Keeping perspective on social media. Oblong, All Saints and the CofE

By | September 4, 2014

I have been working with Oblong Leeds, a community development charity for some years now and we are at last getting round to re-working the organisation’s website. I’m also helping to develop the on-line presence of All Saints church in Ilkley and am part of a forum to discuss the on-line activities of the new CofE diocese of West Yorkshire and the Dales. I have resolved to be a bit more diligent in capturing my thoughts here, flimsy as they sometimes are.

I’m getting involved in these activities because I feel that communities must communicate, there are voices that need to be heard and stories that really must be told.

I’m not a web designer or an expert in social media, though I have worked for the BBC and more recently for ITV as the manager responsible for a news website. I can say that I am passionate about telling stories. Stories about who we are and the places we live should not be left to the professional journalists alone; talented as they may be there is only so much they can do. The world is so much bigger.

The big sparkling new diocese of West Yorkshire and the Dales, whatever you think of the decision, throws up an opportunity for fresh thinking, particularly in the area of communications. We are not talking about a clean slate because there is much that is good, but the disruption of re-organisation gets people thinking and talking – and talking is certainly what we should be doing. If we want to encourage conversation then Yorkshire is a great place to do it – blunt, diverse and passionate communities of every persuasion and experience.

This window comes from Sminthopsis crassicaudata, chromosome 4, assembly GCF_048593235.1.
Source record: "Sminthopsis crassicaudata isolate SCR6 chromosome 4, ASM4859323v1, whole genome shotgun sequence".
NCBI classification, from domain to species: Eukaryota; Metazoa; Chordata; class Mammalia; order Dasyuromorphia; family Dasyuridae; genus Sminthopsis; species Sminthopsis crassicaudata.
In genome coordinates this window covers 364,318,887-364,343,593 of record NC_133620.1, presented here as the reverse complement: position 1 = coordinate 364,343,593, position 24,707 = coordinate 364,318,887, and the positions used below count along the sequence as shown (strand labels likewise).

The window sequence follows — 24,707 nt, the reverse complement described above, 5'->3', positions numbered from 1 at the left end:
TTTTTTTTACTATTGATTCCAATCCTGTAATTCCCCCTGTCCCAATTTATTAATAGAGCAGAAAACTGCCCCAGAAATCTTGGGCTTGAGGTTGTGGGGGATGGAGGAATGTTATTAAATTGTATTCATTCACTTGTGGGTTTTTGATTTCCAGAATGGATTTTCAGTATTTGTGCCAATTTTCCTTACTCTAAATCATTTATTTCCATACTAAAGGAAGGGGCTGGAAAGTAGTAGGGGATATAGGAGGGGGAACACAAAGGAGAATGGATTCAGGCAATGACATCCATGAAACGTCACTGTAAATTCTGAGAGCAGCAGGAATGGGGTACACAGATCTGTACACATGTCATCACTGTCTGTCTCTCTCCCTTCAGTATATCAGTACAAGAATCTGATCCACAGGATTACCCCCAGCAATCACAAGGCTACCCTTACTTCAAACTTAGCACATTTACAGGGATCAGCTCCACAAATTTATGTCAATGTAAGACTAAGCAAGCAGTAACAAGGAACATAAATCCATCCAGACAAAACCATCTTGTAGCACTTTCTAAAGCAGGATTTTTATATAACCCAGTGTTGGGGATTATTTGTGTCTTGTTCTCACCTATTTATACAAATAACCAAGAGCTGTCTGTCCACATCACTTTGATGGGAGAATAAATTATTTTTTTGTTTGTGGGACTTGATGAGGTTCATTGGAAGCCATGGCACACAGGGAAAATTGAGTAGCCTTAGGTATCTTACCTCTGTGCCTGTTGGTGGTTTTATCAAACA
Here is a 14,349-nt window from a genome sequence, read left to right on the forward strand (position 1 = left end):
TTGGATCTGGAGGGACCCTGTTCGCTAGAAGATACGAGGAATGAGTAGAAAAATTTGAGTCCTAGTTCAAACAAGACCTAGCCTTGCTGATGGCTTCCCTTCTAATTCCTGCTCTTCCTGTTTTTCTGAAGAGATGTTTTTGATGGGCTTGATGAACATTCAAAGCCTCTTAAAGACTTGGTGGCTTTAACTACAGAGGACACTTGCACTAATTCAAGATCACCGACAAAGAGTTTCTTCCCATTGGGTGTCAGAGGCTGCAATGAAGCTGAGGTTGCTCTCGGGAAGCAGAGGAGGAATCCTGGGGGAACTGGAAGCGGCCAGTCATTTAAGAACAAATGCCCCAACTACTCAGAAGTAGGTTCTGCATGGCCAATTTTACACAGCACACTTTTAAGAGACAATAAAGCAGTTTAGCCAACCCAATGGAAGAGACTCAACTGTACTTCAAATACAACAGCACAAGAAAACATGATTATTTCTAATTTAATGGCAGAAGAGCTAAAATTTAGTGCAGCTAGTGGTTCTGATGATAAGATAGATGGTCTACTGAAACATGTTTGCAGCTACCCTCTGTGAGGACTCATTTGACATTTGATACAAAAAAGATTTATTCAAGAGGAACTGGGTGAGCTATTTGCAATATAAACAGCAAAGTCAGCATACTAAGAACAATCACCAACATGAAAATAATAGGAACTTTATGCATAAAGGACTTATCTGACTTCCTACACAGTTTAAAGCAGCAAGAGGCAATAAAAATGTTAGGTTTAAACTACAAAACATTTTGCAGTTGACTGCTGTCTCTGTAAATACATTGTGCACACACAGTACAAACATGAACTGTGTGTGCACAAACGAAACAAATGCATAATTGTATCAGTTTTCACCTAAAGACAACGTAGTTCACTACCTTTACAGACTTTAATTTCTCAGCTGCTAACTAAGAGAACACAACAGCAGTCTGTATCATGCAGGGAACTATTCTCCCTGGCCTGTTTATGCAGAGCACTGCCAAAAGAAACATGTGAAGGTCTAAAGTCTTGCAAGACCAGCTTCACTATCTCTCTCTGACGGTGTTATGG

The incisive question I am working with right now is as follows: How can we equip communities to tell their stories connecting them to each other and with the wider world?

As All Saints Ilkley puts it we are “finding connections with God” and in the process we are finding connections with each other (or is it the other way round?). As I find myself repeating, communications and relationships are absolutely dependent on one another.

At its most profound, communication wouldn’t require technology or language, we would just know. However our relationships are highly dependent on language and technology and if we are to put relationships with each other and God at the highest level then grapple with language and technology we must.

The on-line world of websites and social media is often dismissed by some people as an irritation and a waste of time. I would urge anyone to look at how radically the process of maintaining relationships has changed in recent years. There are extraordinary opportunities for people to open conversations with strangers and experience different worlds. Websites, social media, photography, video if an end in themselves would be a waste of time, but there is real evidence that the creative expression these tools enable is bringing people together with amazing significance. Social media in some parts of the world is literally revolutionary. Shared visual media is extending the reach of communication to those who struggle with words. Power is shifting.

When we’re setting up our social media channels and websites I think it is essential to keep an eye on these higher opportunities for bringing communities together, telling important stories, giving marginalised people a voice, seeing the the world as it really is.

For me, participation is the key which is why I hate the concept of the web-master or the notion that there are ‘experts’ in social media. Intuitive use of these tools should be the aim but I accept that we need people to encourage and share good practice.

Even today at Oblong Leeds we’ve been doing our quarterly planning and on-line communication is playing a big part. We are driving for outcomes in education & skills, employment, raised aspirations, expanded world view, community cohesion – so what activities can we implement? It could be those activities which connect people together, give us a strong sense of identity and self worth, pull people together around a common purpose.

Websites and social media can’t change anything. I cant change anything. I do believe websites and social media may improve the possibility of change just so long as we don’t lose sight of the big goals which can be reached by shared conversations and relationship building.